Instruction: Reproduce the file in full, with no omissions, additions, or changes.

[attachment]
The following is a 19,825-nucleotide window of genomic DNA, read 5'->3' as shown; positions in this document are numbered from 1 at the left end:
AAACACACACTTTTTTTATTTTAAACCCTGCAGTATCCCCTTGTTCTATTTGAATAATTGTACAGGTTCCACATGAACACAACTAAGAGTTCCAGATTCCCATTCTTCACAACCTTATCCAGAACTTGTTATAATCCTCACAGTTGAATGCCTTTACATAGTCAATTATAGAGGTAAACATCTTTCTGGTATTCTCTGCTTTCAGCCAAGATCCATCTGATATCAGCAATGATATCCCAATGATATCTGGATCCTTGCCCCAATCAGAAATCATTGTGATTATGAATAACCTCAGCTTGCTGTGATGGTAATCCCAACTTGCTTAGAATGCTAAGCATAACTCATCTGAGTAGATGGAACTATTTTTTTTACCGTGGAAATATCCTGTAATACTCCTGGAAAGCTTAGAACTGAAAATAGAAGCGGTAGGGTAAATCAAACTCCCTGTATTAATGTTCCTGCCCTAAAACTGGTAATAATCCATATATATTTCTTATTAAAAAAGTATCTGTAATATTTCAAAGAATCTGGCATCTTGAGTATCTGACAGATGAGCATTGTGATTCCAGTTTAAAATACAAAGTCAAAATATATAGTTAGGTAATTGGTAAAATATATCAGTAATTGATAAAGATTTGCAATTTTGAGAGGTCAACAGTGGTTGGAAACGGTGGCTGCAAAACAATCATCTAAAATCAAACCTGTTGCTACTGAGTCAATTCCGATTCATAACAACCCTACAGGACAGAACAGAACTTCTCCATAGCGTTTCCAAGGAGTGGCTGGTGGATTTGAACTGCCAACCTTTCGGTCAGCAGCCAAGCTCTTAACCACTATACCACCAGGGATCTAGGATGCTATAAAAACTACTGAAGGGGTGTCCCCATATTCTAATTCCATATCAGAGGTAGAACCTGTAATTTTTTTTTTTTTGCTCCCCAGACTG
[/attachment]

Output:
The following is a 19,825-nucleotide window of genomic DNA, read 5'->3' as shown; positions in this document are numbered from 1 at the left end:
AAACACACACTTTTTTTATTTTAAACCCTGCAGTATCCCCTTGTTCTATTTGAATAATTGTACAGGTTCCACATGAACACAACTAAGAGTTCCAGATTCCCATTCTTCACAACCTTATCCAGAACTTGTTATAATCCTCACAGTTGAATGCCTTTACATAGTCAATTATAGAGGTAAACATCTTTCTGGTATTCTCTGCTTTCAGCCAAGATCCATCTGATATCAGCAATGATATCCCAATGATATCTGGATCCTTGCCCCAATCAGAAATCATTGTGATTATGAATAACCTCAGCTTGCTGTGATGGTAATCCCAACTTGCTTAGAATGCTAAGCATAACTCATCTGAGTAGATGGAACTATTTTTTTTACCGTGGAAATATCCTGTAATACTCCTGGAAAGCTTAGAACTGAAAATAGAAGCGGTAGGGTAAATCAAACTCCCTGTATTAATGTTCCTGCCCTAAAACTGGTAATAATCCATATATATTTCTTATTAAAAAAGTATCTGTAATATTTCAAAGAATCTGGCATCTTGAGTATCTGACAGATGAGCATTGTGATTCCAGTTTAAAATACAAAGTCAAAATATATAGTTAGGTAATTGGTAAAATATATCAGTAATTGATAAAGATTTGCAATTTTGAGAGGTCAACAGTGGTTGGAAACGGTGGCTGCAAAACAATCATCTAAAATCAAACCTGTTGCTACTGAGTCAATTCCGATTCATAACAACCCTACAGGACAGAACAGAACTTCTCCATAGCGTTTCCAAGGAGTGGCTGGTGGATTTGAACTGCCAACCTTTCGGTCAGCAGCCAAGCTCTTAACCACTATACCACCAGGGATCTAGGATGCTATAAAAACTACTGAAGGGGTGTCCCCATATTCTAATTCCATATCAGAGGTAGAACCTGTAATTTTTTTTTTTTTGCTCCCCAGACTG